In futures, the June bond contract ended down almost two points at 104.24.
In the cash markets, the 5 1/2% two-year note was quoted late Thursday down 7/32 at 99.18-19 to yield 5.71%. The 5 7/8% five-year note ended down 3/4 point at 96.28-96.30 to yield 6.61%. The 5 7/8% 10-year note was down more than a point at 92.00-92.04 to yield 6.99%, and the 6 1/4% 30-year bond ended down more than 1 3/4 at 87.19-87.23 to yield 7.26%.
The three-month Treasury bill was down one basis point at 3.95%. The six-month bill was up two basis points at 4.41%, and the year bill was up 10 basis points at 4.95%.
Citing market requests for ratings that apply specifically to the credit risks of derivatives claims, John Bohn, president of Moody's Investors Service Inc., said the rating agency is expanding its counterparty ratings as part of a deeper research commitment to derivatives risk.
Moody's has tracked derivatives activity, such as swaps and options, for some time, Bohn said. As risks that may affect the creditworthiness of participants have mounted, Moody's has concluded that it must enlarge this ratings service, he said. The commitment to deeper company-wide research into derivatives risk is aimed at eliminating potential market confusion and misunderstanding.
The need for ongoing recognition of derivative activities in the credit evaluation process, Bohn said, stems from the continued rapid global growth of derivatives activity. Market participants worldwide are demanding specific, incisive research and ratings on derivatives-related risks, he said.
Bohn said Moody's will be materially enhancing its analysis focus on how issuers' derivatives activities can affect their credit fundamentals, and also on derivatives risks and counterparty creditworthiness in the derivatives market. Moody's has assigned counterparty ratings to 276 U.S. banks and thrifts that are major players in the derivatives market. These institutions collectively account for virtually all of the derivatives activities of U.S. banks and thrifts, Moody's said.
Moody's counterparty ratings use the rating agency's "Aaa-through-C" rating symbols. The ratings will be continuously monitored, and will be publicly available to all market participants globally, the rating agency said. In other ratings news, Standard & Poor's Corp. said it raised its rating on Bell Atlantic Financial Services Inc.'s senior unsecured debt to A-Plus from A and affirmed the A-1 rating on the company's commercial paper.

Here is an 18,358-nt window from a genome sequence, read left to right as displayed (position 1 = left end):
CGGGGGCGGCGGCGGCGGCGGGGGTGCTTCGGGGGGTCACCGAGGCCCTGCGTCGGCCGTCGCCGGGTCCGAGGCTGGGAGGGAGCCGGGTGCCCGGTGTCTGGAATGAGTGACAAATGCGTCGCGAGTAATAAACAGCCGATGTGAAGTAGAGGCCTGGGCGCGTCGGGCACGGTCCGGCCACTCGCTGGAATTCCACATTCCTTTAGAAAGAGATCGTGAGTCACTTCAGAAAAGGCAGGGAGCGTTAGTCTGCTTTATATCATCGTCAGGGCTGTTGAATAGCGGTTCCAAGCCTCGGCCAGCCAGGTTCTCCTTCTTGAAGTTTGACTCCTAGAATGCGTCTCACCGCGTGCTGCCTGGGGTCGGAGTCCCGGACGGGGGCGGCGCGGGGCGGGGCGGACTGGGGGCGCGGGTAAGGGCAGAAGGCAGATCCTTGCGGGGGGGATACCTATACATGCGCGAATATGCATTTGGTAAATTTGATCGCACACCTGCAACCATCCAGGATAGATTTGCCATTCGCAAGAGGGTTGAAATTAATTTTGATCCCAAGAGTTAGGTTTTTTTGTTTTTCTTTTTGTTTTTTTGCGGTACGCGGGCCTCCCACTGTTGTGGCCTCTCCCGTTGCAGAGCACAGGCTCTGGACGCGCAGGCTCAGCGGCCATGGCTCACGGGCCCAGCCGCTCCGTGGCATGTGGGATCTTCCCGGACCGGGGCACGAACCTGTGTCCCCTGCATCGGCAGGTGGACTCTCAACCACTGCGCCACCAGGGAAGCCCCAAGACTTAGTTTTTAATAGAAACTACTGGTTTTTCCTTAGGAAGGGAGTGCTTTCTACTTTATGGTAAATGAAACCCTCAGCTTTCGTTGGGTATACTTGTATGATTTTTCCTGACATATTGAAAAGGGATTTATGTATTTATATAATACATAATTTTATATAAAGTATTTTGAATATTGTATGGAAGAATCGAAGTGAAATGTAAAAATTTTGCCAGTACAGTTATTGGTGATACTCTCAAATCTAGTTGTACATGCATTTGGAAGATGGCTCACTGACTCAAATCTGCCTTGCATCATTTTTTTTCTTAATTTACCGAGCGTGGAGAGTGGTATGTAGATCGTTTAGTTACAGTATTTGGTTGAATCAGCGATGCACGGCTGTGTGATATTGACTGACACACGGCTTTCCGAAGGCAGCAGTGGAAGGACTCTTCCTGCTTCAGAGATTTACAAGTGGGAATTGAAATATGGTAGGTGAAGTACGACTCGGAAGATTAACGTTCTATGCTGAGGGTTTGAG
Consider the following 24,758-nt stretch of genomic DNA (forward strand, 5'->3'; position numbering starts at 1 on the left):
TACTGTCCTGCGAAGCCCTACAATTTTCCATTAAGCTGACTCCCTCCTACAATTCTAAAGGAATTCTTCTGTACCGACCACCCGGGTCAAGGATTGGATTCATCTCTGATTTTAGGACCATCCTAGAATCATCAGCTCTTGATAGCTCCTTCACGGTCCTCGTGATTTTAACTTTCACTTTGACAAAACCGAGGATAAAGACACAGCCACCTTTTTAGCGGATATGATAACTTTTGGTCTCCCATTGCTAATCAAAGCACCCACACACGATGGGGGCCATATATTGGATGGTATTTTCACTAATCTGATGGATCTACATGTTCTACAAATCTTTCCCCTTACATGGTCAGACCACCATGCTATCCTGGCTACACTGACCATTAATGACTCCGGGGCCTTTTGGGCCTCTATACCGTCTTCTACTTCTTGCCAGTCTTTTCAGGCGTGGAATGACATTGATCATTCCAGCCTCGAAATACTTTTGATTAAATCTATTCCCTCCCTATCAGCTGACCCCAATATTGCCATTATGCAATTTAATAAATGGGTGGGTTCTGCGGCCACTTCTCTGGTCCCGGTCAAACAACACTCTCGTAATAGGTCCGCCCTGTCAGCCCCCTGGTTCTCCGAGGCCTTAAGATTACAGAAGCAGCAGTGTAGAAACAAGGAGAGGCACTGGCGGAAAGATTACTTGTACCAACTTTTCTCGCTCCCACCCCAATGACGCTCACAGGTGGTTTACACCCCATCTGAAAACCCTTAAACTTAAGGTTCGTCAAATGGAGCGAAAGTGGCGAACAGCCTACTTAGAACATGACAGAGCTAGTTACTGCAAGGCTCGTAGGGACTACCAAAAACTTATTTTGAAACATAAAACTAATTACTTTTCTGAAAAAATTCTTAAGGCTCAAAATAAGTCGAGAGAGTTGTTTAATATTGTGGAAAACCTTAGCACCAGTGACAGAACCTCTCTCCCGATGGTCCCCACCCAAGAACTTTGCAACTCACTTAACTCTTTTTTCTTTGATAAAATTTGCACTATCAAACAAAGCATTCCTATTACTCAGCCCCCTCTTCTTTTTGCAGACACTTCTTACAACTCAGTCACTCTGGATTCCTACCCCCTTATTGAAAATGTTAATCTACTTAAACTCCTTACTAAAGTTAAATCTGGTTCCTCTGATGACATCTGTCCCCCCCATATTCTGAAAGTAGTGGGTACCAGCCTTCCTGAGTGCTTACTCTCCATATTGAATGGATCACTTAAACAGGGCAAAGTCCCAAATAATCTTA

The ratings of these three Bell Atlantic Corp. units were removed from CreditWatch surveillance list where they were placed Feb. 25, following Bell Atlantic Corp.'s announcement to terminate plans to acquire Tele-Communications Inc. (TCI).
Bell Atlantic Corp.'s implied senior debt rating is A-Plus, the rating agency said. About $10 billion of Bell Atlantic's consolidated debt is outstanding, according to Standard & Poor's.
In other news, Eastern Airlines said it is discussing a reorganization plan with major creditors that would give birth to a new airline. Eastern is currently in Chapter II bankruptcy.
In a press release from trustee Martin R. Shugrue Jr., the company said the plan would be an alternative to simply liquidating assets and paying a dividend to creditors over the next few years. The company said the court-appointed trustee and his advisers and legal counsel have been investigating the possibility of employing Eastern's remaining assets in a new airline operation and have been developing a business plan to accomplish the goal. The trustee said that using Eastern's assets in an operating airline would enable credits to receive a greater payment on their claims than through liquidation.
The trustee said the viability of the plan will depend on many factors including outside capital investment. To assist the trustee in raising the necessary capital, Coopers & Lybrand has been retained as financial advisor with the approval of the bankruptcy court.